Changing Fates through Education, One Girl at a Time
Today, Maheshwari is studying at a college in Bangalore, India, with the goal of becoming a cardiologist. How she got to that stage in her life is small a miracle given her background– her parents worked at a quarry, and her family members never finished school beyond eighth grade. As Maheshwari, who is from the village of Bengili, once wrote: “My family thought I would join work with them—a simple ignorant quarry woman worker.”
However, at the age of four, Maheshwari was selected to attend the Shanti Bhavan boarding school, which provides disadvantaged children with educational opportunities that would normally be out of reach. Maheshwari’s last week at the school leading up to her graduation, and her final visit to her home before departing for college, are documented in new 11-minute short film by co-directors Christen Brandt and Kate Lord titled Magho (Daughter). The documentary will have its premiere at the Centre for Social Innovation Pop-Up Space in Manhattan on Thursday, and the ticket proceeds will go towards Maheshwari’s college scholarship fund. (Watch the trailer below)
Both filmmakers are from Brooklyn: Brandt is the director of international relations at She’s The First, a New York-based non-profit organization that finances the education of girls in developing areas around the world; Lord is a photo editor at The Wall Street Journal. The two women went to India last year to visit Maheshwari and the Shanti Bhavan school, which is a partner of She’s The First. It was an essay written by Maheshwari, who was among six girls from Shanti Bhavan scheduled to graduate at the time, that led Brandt and Lord to focus their project on her.
“Basically what we were looking for was a girl whose family was going to sit down and was going to talk with us for an entire day and would be open to telling their story,” says Brandt. “By the time we got down there, we settled on Mahesh and we actually met her on the same day we did a majority of the film. “So our second day of India, we were traveling to the school, and on the way, we stopped and picked up Mahesh, drove her home to her house, and hung out with her family for eight hours, just filming straight through.”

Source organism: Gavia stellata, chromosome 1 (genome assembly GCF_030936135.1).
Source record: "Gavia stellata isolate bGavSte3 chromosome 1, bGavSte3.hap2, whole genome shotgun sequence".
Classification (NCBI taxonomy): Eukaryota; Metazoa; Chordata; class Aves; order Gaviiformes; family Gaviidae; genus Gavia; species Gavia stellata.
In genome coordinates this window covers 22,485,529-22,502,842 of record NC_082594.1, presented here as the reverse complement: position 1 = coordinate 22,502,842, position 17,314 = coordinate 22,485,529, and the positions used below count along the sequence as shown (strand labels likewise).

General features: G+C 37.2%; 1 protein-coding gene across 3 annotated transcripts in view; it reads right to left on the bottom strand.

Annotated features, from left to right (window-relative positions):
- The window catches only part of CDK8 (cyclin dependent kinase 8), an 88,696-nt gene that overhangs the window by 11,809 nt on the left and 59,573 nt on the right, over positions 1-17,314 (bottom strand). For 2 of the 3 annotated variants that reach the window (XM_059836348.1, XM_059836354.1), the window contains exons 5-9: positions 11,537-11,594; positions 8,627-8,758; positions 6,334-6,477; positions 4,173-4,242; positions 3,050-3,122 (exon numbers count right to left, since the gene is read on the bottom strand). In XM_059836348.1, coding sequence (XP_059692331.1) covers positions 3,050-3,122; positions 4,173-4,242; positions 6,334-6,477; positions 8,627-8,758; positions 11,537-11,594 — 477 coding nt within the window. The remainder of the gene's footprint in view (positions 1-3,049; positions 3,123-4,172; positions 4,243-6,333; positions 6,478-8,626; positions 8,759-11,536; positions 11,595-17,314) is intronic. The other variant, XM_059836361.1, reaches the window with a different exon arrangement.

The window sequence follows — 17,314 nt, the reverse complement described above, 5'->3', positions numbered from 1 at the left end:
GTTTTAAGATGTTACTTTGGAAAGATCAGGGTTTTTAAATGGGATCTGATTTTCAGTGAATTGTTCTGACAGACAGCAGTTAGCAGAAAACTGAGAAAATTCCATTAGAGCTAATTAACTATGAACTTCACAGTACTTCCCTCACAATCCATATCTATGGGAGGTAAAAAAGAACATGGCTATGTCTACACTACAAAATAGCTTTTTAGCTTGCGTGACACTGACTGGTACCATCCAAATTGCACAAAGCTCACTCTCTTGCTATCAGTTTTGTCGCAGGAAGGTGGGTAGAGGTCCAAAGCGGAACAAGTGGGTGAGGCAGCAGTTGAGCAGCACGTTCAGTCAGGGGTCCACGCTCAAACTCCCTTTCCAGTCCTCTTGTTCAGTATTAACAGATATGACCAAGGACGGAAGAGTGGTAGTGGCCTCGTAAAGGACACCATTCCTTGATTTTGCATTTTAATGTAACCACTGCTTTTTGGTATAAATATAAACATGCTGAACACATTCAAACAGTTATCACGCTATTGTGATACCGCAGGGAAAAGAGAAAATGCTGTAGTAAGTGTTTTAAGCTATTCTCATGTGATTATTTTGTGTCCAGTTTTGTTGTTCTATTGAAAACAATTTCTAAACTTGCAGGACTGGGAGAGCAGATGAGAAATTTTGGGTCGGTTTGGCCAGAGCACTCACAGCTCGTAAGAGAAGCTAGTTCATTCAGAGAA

According to Brandt, Maheshwari spent her time at the school mostly away from her parents. During that period, tragedy struck the family and Masheshwari learned from the school’s housemother that her father had died in a quarry accident. “At that point, her mother really had to take over responsibility for the family,” says BRandt. “One of the things you see her wrestle with in this film is how that changed the trajectory of [Maheshwari's] goals and her life and her ambition, and even to an extent she saw herself as.”
Magho also provides a glimpse of gender roles in India, according to Lord. “It’s really interesting to see the different dynamic of women at home in her home village and at school,” she says. “At school, it’s a very Western way of thinking about women and the way boys and girls hang out together, and everybody’s equal. But at home, women are supposed to be a little bit more quiet, they’re supposed to be cooking and cleaning, so it’s a very different way of living each side.”
For Brandt, one of the moving moments in the film is the interview with Maheshwari’s mother, whose own early life paralleled her own daughter’s–up until a certain point. Both lost their fathers at an early age, but while Mahesh’s mother got married at 15 and raised children, Maheshwari remained in school.
“For Mahesh, she suddenly felt a very large responsibility toward her family and toward her future goals,” said Brandt. “But her life stayed basically the same. For as much the death of a parent was going to impact you, her daily in and out didn’t change, she’s not being pulled from school, she’s not getting married. If it wasn’t for Shanti Bhavan…she would have been in the exact same situation her mother had been.”
While the caste system in India has been outlawed, says Brandt, there is still a stigma. And there is also an economic factor that’s tied to education in a country where only 40 percent of its girls are literate. “If you have a family that does have money to send of one their kids to school,” Brandt said, “do you send the boy whose eventually going to grow up, start working and [put] money into the family–or do you send the girl whose going to grow up, get married and go look for a husband? The economic answer is obvious, you’re gonna educate the boy. Mahesh mentions this in the film as well–if you’re 18 and not married, you’re an old maid. You’re hardly even marry-able.”
According to the filmmakers, Maheshwari intends to stay in India and help her community after her college education. “The reason why we call the film Magho,” says Brandt, “is because so much of what Mahesh hinges on where she is in her family. Her biggest goal is to help her mother get out of the poverty. Whether she becomes a cardiologist or a pediatric doctor or a nurse, her end goal is to really help the family.”
As far as what she hopes people will come away from Magho, Brandt says: “For me, it’s not only the situation that girls are facing in India, the kind of obstacles that they are overcoming…but also education is not as simple as it seems to be. You have all these relationships that are incredibly complex, as relationships are always are.”
“I think this film really shows that Mahesh is a girl just like we were,” says Lord. “We were seniors in high school, too. She is excited to graduate high school and go to college. She’s very relatable, which I think is an important thing to see.”